It’s time to yank Hahn’s gold chain

It is time for Premier Christy Clark to yank BC Ferries boss David Hahn’s gold chain rather than just bitch about it.

It's time to yank Hahn's gold chain

It is time for Premier Christy Clark to yank BC Ferries boss David Hahn’s gold chain rather than just bitch about it.

Oh yes — there is a chain linking Hahn to the government. No matter how the government has chosen to characterize the “privatized” corporate structure of BC Ferries, it remains, for all intents and purposes, an accountable public agency and Hahn is its public servant.

Over the past week, we have learned that Hahn’s million-dollar-plus annual compensation package has been augmented in ways mere mortals can only dream of.

Beyond his staggering taxpayer and ferry passenger funded stipend, Hahn has been given a $237,000-a-year pension bump. We are told the government feared corporate head hunters were attempting to lure Hahn away to the private sector where such pay perks are considered chicken feed.

His total pension package will be $315,000 a year.

By the way, B.C.’s highest paid public servant also gets $10,000 a year to cover out-of-pocket health expenses such as laser eye surgery and CT scans. BC Ferries says it helps provide some “choice and flexibility” in health and medical costs not covered by Hahn’s medical plan.

When you are as important as Hahn, and your services to B.C. are so vital that compensation defies the laws of gravity, you cannot be expected to stand in line for wart removal at the local health clinic.

I am no fan of NDP Leader Adrian Dix, but I applaud his commitment to reverse the pension scheme if and when the NDP forms government. I think a lot of British Columbians, particularly those who are slaves to the ferry system, would say that’s a darn good reason to vote NDP.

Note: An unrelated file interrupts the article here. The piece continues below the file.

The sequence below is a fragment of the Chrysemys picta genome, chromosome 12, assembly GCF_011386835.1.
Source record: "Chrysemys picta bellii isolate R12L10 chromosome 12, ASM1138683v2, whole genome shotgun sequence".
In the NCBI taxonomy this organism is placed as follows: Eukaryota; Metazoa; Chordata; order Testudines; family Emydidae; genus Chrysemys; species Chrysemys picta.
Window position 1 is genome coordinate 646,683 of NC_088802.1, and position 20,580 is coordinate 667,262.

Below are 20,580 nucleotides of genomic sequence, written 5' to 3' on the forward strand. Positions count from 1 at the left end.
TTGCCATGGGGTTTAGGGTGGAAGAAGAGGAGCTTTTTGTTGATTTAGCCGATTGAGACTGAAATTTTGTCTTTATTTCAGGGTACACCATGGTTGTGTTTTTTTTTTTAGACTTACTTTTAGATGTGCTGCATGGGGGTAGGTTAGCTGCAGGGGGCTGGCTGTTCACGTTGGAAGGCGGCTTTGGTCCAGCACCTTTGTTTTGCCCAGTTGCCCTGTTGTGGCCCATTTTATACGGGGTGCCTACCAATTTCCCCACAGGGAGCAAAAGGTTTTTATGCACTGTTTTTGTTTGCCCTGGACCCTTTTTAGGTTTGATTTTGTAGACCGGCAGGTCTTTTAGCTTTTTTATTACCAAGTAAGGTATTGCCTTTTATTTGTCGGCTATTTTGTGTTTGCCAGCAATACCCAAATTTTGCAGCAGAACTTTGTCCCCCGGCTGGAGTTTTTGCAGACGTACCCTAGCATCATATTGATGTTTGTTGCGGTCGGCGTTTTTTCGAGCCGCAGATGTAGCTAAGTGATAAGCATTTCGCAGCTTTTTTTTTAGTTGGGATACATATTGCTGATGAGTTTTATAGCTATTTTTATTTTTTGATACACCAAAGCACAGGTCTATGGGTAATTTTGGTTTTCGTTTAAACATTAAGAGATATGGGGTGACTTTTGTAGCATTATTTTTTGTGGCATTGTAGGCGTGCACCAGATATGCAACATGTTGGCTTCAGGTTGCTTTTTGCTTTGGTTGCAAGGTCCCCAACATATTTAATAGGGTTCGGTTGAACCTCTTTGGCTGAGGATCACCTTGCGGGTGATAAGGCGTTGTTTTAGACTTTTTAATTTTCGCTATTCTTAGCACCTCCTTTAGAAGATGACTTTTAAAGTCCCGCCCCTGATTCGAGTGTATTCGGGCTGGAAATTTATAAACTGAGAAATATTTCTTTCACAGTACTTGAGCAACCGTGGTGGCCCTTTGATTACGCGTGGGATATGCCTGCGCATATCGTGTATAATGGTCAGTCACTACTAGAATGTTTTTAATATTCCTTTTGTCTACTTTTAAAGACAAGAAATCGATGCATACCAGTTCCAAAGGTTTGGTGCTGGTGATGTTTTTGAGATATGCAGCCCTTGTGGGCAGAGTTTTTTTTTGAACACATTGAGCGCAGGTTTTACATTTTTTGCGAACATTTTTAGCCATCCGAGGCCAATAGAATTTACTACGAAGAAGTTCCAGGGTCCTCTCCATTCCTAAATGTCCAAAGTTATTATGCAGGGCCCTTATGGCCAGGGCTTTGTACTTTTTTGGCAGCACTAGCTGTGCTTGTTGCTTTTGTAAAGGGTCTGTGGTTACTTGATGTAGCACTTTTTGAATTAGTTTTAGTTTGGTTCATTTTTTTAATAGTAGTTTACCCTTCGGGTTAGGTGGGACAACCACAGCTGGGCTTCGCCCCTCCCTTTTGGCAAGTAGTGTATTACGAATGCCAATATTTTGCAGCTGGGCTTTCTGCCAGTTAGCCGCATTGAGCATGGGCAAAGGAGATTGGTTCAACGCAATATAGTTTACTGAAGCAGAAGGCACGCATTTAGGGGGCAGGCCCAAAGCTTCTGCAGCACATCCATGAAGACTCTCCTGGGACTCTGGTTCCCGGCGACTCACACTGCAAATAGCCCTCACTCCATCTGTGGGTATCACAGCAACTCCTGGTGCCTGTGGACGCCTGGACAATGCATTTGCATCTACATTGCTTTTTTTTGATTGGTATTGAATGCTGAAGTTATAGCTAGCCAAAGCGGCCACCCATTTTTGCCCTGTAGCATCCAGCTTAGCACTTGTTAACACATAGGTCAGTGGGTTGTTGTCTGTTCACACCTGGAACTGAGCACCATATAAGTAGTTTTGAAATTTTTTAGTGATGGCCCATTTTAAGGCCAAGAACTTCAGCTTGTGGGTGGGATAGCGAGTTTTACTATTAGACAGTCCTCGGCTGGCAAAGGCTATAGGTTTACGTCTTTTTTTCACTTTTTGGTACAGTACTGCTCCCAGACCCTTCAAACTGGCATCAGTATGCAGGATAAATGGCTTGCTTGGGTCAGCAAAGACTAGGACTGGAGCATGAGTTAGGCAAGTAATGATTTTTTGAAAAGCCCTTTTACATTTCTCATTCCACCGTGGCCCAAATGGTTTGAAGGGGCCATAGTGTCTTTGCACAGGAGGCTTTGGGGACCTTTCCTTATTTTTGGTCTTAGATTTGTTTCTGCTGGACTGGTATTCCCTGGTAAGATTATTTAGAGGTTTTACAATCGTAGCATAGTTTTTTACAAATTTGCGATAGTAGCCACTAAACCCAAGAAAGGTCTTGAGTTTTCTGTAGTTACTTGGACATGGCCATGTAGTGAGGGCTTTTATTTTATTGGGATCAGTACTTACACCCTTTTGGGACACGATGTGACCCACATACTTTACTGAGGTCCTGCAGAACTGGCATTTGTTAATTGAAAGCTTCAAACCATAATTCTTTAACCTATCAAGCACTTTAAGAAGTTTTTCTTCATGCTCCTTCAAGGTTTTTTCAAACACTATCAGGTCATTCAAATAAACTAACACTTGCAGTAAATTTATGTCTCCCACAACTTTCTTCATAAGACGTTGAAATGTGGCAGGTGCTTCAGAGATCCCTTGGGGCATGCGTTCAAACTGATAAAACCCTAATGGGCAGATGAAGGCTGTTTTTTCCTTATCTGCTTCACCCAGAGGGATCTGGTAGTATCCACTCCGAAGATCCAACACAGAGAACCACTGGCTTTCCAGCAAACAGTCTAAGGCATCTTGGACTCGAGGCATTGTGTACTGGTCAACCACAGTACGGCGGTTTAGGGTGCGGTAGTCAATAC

During the Liberal leadership race, Clark was quick to jump on Hahn when he mused about raising ferry fares 50 per cent on some routes. She chastised him for speculating about fare increases when he and his executive team were making such cushy wages.

Now she says the pension cannot be changed. “The thing is this is a deal that was made five years ago and it’s a legally binding contract. We are, as far as I can tell, stuck with it, sadly,” she says.

That is so lame.

I can assure you that the issue will be on the agenda this week as the Liberal caucus “retreats” behind closed doors at Harrison Hot Springs. I’m sure Clark will be reminded that her failure to clip Hahn’s wings sends a seriously negative and provocative message to all public servants.

For instance, B.C. teachers have just voted overwhelmingly in favour of job action if they don’t have a new contract by the first day of the new school term.

The B.C. Teachers’ Federation has said one of its bargaining objectives is improved salaries. Meanwhile, the B.C. Public School Employers’ Association is holding firm to its “net-zero” bargaining mandate, which means there can’t be an increase in total compensation costs.

Do you think the teachers — and other public sector employees lining up behind them — will roll over for net-zero when the government is treating senior public servants to gold-plated pensions and enough health-care pin money to fund a cure for cancer?

I’m guessing the BCTF and other public sector unions will have a field day exploiting such unconscionable excess. M

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